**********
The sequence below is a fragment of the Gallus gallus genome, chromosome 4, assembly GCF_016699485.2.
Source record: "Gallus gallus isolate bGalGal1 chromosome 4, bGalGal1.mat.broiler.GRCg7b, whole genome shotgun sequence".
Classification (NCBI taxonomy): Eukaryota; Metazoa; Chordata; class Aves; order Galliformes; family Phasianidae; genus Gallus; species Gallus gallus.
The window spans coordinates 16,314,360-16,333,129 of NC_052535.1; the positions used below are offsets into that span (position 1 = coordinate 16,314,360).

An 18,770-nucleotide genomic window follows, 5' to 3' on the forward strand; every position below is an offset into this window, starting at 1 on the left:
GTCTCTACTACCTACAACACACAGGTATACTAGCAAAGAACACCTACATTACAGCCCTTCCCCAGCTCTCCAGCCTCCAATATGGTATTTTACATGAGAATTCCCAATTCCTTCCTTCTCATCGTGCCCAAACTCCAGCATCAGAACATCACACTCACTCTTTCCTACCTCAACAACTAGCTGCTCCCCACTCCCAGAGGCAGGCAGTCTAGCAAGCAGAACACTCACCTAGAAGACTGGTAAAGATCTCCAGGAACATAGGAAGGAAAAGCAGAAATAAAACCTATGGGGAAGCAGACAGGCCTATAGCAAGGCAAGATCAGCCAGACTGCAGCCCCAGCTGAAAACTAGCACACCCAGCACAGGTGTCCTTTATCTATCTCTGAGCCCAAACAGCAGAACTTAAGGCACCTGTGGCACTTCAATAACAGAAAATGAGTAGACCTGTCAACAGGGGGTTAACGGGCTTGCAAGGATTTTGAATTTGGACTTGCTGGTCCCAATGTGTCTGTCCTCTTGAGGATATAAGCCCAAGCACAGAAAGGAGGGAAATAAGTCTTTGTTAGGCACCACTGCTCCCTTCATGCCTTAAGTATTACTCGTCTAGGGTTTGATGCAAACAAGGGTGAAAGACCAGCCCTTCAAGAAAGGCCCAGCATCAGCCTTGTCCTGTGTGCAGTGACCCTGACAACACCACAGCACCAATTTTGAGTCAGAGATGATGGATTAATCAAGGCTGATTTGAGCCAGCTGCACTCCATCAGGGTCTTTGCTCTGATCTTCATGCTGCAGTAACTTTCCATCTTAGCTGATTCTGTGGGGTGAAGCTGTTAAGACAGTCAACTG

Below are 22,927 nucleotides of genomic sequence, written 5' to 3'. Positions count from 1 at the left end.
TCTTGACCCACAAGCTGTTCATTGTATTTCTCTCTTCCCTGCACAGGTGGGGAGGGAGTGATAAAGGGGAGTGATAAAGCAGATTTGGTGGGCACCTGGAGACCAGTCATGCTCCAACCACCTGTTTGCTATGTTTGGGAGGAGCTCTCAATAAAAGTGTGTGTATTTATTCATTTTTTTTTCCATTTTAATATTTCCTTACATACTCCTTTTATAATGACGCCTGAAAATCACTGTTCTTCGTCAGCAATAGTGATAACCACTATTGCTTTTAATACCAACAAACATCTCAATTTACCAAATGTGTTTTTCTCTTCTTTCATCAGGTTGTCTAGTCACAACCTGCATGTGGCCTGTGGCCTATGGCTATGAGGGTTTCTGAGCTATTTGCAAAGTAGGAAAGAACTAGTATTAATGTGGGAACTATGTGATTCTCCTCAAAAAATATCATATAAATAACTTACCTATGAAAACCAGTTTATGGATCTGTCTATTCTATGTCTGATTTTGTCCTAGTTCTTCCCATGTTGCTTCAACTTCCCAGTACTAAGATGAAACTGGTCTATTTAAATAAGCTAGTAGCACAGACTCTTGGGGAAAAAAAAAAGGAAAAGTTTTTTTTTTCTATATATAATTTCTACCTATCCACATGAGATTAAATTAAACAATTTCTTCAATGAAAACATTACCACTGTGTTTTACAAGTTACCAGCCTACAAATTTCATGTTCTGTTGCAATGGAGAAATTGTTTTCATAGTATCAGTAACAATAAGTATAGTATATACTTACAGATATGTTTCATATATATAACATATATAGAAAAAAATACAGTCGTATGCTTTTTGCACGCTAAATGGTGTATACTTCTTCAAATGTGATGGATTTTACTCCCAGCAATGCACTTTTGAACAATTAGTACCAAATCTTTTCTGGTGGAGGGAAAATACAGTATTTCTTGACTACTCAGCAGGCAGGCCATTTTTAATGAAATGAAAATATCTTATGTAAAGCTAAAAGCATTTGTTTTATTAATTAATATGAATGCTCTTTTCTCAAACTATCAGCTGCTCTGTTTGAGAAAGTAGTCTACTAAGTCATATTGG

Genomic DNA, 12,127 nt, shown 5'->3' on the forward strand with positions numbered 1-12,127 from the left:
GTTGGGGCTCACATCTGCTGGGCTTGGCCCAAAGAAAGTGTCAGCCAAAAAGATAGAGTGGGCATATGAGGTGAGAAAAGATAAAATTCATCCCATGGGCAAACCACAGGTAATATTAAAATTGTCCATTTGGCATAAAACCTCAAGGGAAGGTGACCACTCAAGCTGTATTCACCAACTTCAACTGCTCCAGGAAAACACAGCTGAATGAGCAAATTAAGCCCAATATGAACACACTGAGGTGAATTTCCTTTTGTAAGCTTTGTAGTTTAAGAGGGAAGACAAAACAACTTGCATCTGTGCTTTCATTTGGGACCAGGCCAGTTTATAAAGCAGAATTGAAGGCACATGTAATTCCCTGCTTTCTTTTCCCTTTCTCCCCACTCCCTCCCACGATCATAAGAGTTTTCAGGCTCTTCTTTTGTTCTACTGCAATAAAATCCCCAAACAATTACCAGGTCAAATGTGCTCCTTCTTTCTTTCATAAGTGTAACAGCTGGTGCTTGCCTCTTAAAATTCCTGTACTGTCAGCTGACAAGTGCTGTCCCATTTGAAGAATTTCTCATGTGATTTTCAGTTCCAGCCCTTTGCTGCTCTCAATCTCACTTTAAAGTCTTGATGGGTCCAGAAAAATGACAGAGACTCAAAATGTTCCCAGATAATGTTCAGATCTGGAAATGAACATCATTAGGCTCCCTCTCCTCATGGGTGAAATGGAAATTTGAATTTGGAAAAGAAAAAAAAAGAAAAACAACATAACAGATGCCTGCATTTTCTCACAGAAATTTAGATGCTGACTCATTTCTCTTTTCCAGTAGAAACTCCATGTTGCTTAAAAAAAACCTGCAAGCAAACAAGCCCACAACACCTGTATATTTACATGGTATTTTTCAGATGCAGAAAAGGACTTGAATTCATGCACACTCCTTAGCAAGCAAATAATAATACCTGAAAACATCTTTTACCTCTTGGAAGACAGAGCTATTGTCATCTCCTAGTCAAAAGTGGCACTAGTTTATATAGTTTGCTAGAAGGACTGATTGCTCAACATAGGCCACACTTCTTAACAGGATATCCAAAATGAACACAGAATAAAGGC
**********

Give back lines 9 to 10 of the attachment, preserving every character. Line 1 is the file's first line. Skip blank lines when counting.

Genomic DNA, 12,127 nt, shown 5'->3' on the forward strand with positions numbered 1-12,127 from the left:
GTTGGGGCTCACATCTGCTGGGCTTGGCCCAAAGAAAGTGTCAGCCAAAAAGATAGAGTGGGCATATGAGGTGAGAAAAGATAAAATTCATCCCATGGGCAAACCACAGGTAATATTAAAATTGTCCATTTGGCATAAAACCTCAAGGGAAGGTGACCACTCAAGCTGTATTCACCAACTTCAACTGCTCCAGGAAAACACAGCTGAATGAGCAAATTAAGCCCAATATGAACACACTGAGGTGAATTTCCTTTTGTAAGCTTTGTAGTTTAAGAGGGAAGACAAAACAACTTGCATCTGTGCTTTCATTTGGGACCAGGCCAGTTTATAAAGCAGAATTGAAGGCACATGTAATTCCCTGCTTTCTTTTCCCTTTCTCCCCACTCCCTCCCACGATCATAAGAGTTTTCAGGCTCTTCTTTTGTTCTACTGCAATAAAATCCCCAAACAATTACCAGGTCAAATGTGCTCCTTCTTTCTTTCATAAGTGTAACAGCTGGTGCTTGCCTCTTAAAATTCCTGTACTGTCAGCTGACAAGTGCTGTCCCATTTGAAGAATTTCTCATGTGATTTTCAGTTCCAGCCCTTTGCTGCTCTCAATCTCACTTTAAAGTCTTGATGGGTCCAGAAAAATGACAGAGACTCAAAATGTTCCCAGATAATGTTCAGATCTGGAAATGAACATCATTAGGCTCCCTCTCCTCATGGGTGAAATGGAAATTTGAATTTGGAAAAGAAAAAAAAAGAAAAACAACATAACAGATGCCTGCATTTTCTCACAGAAATTTAGATGCTGACTCATTTCTCTTTTCCAGTAGAAACTCCATGTTGCTTAAAAAAAACCTGCAAGCAAACAAGCCCACAACACCTGTATATTTACATGGTATTTTTCAGATGCAGAAAAGGACTTGAATTCATGCACACTCCTTAGCAAGCAAATAATAATACCTGAAAACATCTTTTACCTCTTGGAAGACAGAGCTATTGTCATCTCCTAGTCAAAAGTGGCACTAGTTTATATAGTTTGCTAGAAGGACTGATTGCTCAACATAGGCCACACTTCTTAACAGGATATCCAAAATGAACACAGAATAAAGGC